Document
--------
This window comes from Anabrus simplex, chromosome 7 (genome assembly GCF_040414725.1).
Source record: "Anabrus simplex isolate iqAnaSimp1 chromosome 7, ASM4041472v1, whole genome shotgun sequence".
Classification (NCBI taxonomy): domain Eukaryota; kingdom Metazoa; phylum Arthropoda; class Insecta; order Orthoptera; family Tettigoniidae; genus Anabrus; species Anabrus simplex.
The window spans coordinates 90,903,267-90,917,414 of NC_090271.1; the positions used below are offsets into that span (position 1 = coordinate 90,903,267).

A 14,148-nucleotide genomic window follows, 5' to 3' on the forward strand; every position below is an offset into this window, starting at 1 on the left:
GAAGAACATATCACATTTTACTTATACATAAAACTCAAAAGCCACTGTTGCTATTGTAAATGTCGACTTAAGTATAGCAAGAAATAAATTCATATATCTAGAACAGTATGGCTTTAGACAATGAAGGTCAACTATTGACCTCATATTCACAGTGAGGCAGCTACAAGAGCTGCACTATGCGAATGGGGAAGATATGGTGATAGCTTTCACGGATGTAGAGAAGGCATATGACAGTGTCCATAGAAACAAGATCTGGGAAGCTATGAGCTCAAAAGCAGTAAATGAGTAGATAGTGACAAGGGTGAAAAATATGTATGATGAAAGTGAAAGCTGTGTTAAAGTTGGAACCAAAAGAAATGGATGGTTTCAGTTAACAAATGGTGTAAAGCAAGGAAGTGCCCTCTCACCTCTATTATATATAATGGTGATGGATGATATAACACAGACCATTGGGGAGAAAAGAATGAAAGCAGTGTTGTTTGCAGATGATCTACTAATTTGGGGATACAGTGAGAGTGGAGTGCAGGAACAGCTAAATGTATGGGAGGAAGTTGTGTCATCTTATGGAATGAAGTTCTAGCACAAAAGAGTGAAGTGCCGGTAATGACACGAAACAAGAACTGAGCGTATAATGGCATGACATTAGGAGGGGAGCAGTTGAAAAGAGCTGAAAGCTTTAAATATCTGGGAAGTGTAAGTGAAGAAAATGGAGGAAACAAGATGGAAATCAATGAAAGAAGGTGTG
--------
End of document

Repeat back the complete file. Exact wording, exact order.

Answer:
This window comes from Anabrus simplex, chromosome 7 (genome assembly GCF_040414725.1).
Source record: "Anabrus simplex isolate iqAnaSimp1 chromosome 7, ASM4041472v1, whole genome shotgun sequence".
Classification (NCBI taxonomy): domain Eukaryota; kingdom Metazoa; phylum Arthropoda; class Insecta; order Orthoptera; family Tettigoniidae; genus Anabrus; species Anabrus simplex.
The window spans coordinates 90,903,267-90,917,414 of NC_090271.1; the positions used below are offsets into that span (position 1 = coordinate 90,903,267).

A 14,148-nucleotide genomic window follows, 5' to 3' on the forward strand; every position below is an offset into this window, starting at 1 on the left:
GAAGAACATATCACATTTTACTTATACATAAAACTCAAAAGCCACTGTTGCTATTGTAAATGTCGACTTAAGTATAGCAAGAAATAAATTCATATATCTAGAACAGTATGGCTTTAGACAATGAAGGTCAACTATTGACCTCATATTCACAGTGAGGCAGCTACAAGAGCTGCACTATGCGAATGGGGAAGATATGGTGATAGCTTTCACGGATGTAGAGAAGGCATATGACAGTGTCCATAGAAACAAGATCTGGGAAGCTATGAGCTCAAAAGCAGTAAATGAGTAGATAGTGACAAGGGTGAAAAATATGTATGATGAAAGTGAAAGCTGTGTTAAAGTTGGAACCAAAAGAAATGGATGGTTTCAGTTAACAAATGGTGTAAAGCAAGGAAGTGCCCTCTCACCTCTATTATATATAATGGTGATGGATGATATAACACAGACCATTGGGGAGAAAAGAATGAAAGCAGTGTTGTTTGCAGATGATCTACTAATTTGGGGATACAGTGAGAGTGGAGTGCAGGAACAGCTAAATGTATGGGAGGAAGTTGTGTCATCTTATGGAATGAAGTTCTAGCACAAAAGAGTGAAGTGCCGGTAATGACACGAAACAAGAACTGAGCGTATAATGGCATGACATTAGGAGGGGAGCAGTTGAAAAGAGCTGAAAGCTTTAAATATCTGGGAAGTGTAAGTGAAGAAAATGGAGGAAACAAGATGGAAATCAATGAAAGAAGGTGTG